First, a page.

This, of course, does nothing to solve No Name City’s problem, so they send a mission out to hijack a stagecoach carrying French prostitutes to another boom town. The caper sends the whole town spiraling into debauchery, with more saloons and brothels popping up in rapid succession; at the same time, Ben must confront the fact that Partner and Elizabeth have fallen in love. But instead of destroying Ben and Elizabeth’s relationship, this only expands it.
In a neat reversal of the Mormon’s situation at the beginning of the film, Elizabeth decides that she would like to be married to both Ben and Partner, and so the three live together as man and wife and man.
In the second half of the film Ben and Partner, facing the prospect of a long cold winter without much income, devise a plan to tunnel under all the buildings in town and thereby collect the gold dust that’s falling through the floorboards when drunken miners spill it. At the same time, a party of civilized, god-fearing farmers arrives in town and begins to stir up a yearning for respectability in Elizabeth and Partner. The movie ends with Ben and Partner’s tunnels collapsing, sending No Name City careening wholesale into the earth. Ben and most of the other miners, terrified by the prospect of more farmers and more civilization arriving to remake the destroyed burgh, set out for new adventures. Partner stays home to make a life with Elizabeth.
It must be said that there is a certain interest in actually hearing Marvin and Eastwood sing. The former does absolutely nothing to try to disguise the fact that his rough, croaking vocal cords were not built for the job, the latter carries his tunes in a passable, if amateur, croon. (Seberg was the only one of the three principals not to sing her own part.) But the real charm of the film lies in watching an attempt so large and goofy and quixotic that very nearly, despite itself, succeeds.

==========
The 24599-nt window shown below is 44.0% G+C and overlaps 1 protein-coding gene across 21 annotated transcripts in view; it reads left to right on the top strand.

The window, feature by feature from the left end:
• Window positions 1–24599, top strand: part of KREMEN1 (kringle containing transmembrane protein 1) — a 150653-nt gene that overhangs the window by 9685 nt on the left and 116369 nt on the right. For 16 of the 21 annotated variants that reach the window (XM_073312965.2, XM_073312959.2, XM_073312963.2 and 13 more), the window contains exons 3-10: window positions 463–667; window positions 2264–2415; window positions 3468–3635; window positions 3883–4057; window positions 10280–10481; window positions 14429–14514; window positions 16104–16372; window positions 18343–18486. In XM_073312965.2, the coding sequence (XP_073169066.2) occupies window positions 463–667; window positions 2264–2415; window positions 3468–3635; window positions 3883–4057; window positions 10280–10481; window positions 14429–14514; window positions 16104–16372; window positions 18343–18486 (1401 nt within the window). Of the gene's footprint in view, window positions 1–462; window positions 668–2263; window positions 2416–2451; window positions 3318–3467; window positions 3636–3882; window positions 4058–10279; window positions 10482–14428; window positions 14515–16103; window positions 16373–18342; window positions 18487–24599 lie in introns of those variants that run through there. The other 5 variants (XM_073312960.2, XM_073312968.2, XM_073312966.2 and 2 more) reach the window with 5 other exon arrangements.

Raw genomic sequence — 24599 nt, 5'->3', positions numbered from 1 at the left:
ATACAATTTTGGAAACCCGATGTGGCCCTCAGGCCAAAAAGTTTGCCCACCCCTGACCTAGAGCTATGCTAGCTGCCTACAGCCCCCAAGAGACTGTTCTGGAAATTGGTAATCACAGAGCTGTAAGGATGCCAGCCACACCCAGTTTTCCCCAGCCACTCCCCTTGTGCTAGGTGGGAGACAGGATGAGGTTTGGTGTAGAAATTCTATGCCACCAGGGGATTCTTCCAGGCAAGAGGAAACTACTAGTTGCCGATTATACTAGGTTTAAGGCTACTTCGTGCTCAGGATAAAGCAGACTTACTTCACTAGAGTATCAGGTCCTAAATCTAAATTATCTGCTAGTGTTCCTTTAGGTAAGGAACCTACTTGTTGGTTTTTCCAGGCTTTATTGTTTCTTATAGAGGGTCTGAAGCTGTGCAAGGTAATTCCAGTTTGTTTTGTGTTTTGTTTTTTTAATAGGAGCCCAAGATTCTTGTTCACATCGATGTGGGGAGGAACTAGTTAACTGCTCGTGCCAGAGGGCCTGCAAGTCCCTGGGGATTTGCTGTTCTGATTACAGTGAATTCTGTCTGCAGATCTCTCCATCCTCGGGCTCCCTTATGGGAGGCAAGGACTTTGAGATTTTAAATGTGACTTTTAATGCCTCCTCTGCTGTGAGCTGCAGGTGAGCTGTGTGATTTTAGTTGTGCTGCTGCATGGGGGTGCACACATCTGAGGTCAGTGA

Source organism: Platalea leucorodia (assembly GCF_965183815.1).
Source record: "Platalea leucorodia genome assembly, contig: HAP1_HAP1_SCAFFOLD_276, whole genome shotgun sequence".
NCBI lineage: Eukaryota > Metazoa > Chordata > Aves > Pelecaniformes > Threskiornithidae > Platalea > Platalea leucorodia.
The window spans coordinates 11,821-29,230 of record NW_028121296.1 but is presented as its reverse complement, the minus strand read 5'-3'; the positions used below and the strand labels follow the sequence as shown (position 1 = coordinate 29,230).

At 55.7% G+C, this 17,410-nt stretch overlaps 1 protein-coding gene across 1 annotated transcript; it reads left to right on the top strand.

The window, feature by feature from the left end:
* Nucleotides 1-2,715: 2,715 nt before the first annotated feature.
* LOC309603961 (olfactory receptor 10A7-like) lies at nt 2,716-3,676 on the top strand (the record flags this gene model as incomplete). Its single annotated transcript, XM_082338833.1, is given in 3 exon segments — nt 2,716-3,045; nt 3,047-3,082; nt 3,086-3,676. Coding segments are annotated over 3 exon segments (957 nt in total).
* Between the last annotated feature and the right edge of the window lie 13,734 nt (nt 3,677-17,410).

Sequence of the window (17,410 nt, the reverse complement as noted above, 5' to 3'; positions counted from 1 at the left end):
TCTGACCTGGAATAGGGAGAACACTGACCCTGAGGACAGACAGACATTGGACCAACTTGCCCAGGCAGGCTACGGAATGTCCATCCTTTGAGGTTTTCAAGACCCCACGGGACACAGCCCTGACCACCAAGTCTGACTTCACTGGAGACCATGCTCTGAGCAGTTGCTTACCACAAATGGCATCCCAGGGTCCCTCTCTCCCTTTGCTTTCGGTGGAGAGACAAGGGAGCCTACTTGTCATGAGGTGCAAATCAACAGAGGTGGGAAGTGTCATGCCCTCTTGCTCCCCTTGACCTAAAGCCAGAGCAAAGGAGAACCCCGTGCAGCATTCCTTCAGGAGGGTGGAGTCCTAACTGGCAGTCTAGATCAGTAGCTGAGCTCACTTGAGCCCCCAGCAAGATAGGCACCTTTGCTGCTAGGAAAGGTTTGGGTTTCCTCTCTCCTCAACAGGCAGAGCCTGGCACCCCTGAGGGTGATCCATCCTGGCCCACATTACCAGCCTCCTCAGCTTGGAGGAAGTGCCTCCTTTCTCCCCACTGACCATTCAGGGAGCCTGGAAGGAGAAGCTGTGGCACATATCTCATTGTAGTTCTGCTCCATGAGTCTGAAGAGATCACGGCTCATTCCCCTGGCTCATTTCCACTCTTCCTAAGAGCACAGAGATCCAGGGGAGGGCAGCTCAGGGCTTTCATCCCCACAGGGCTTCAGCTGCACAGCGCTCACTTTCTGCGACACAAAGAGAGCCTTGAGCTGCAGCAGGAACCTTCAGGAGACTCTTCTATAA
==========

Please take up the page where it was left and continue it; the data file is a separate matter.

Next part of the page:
The script is both broad and sly, and is filled with memorable one-liners and gags. It’s also aided immeasurably by Marvin’s comedic performance. A decorated World War Two combat marine who cut his acting teeth playing psychopaths in The Big Heat (1953) and The Man Who Shot Liberty Valence (1962) and then moved on to portraying legendarily tough anti-heroes in Point Blank (1967) and The Dirty Dozen (1967), Marvin here employs everything from goofy pratfalls to a cornucopia of exaggerated facial expressions to stimulate laughs, not taking a single scene off. It’s a career highlight.
Marvin also does a great deal to forward the film’s satire. In addition to its surprising embrace of a woman-centric polygamous relationship, Paint Your Wagon delivers a winking revision of the myth of American expansion. The foundational element of this myth, particularly as explored by Western movies, is the clash between civilization and wilderness. In Paint Your Wagon this clash is flipped wonderfully on its head. Here, American manifest destiny – the civilizing of the wilderness – is driven by nothing more noble than a lust for gold and a hatred of honest work. The only thing that the men who drive that destiny love more than whisky and cigars is women, and the only thing that truly scares them is the thought of a life without debauchery.
Though Paint Your Wagon was not an initial commercial success, its continuing place in pop-culture has given the film lasting longevity. The movie has been quoted on everything from the Academy Awards to Mystery Science Theater 3000, ensuring that it won’t soon be forgotten. Even the Simpsons made reference to the flick, in a scene in which Homer sits down to watch a bloody Western, only to be shocked by the musical numbers emanating from his screen.